Discounting in Cost-benefit Analysis
AbstractThere is much disagreement about the discount rate. The prescriptive approach derives the discount rate from utility functions, growth models and ethical considerations. The descriptive approach stresses the opportunity cost of capital, but struggles to define which market rates to average. Both use social (shadow) discount rates to compensate for capital market distortions. Others propose discount rates declining through time. This paper argues that it is wrong to use shadow discount rates because they cannot ensure the efficient allocation of public funds nor correct for capital market distortions. Instead the marginal cost of public sector funds should be used for discounting and the shadow price of capital should be used to adjust for distortions. No other discount rate will lead to correct cost-benefit analysis results. This paper argues that discounting and inter-temporal distribution weighting are not equivalent, and that the former is required for correct cost-benefit analysis results. It argues further that discount rates should not be declining; and that the requirements for robustness of conclusions and the partial equilibrium nature of cost-benefit analysis limit the scope of its applicability.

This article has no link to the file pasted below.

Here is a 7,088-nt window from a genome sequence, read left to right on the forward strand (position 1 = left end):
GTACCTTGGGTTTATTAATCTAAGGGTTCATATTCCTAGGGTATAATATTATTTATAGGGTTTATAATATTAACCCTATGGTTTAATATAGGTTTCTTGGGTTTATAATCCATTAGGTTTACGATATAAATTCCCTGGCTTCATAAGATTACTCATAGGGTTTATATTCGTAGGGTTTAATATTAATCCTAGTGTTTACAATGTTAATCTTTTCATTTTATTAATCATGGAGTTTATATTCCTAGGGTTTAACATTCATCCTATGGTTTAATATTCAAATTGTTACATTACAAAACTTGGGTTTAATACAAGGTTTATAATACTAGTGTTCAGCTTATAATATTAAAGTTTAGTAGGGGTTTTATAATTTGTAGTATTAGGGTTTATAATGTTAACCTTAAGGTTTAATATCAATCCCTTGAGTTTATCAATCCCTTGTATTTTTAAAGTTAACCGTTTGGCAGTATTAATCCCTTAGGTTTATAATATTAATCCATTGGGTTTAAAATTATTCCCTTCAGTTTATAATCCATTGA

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Bibliographic InfoArticle provided by Akadémiai Kiadó, Hungary in its journal Society and Economy.
Volume (Year): 33 (2011)
Issue (Month): 2 (August)
Note: I am grateful to Elio Londero, whose many questions and doubts helped to focus and improve the arguments presented.
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Postal: Akadémiai Kiadó Zrt., Prielle K. u. 21-35. Budapest, 1117, Hungary
Find related papers by JEL classification:
- D61 - Microeconomics - - Welfare Economics - - - Allocative Efficiency; Cost-Benefit Analysis
- H43 - Public Economics - - Publicly Provided Goods - - - Project Evaluation; Social Discount Rate
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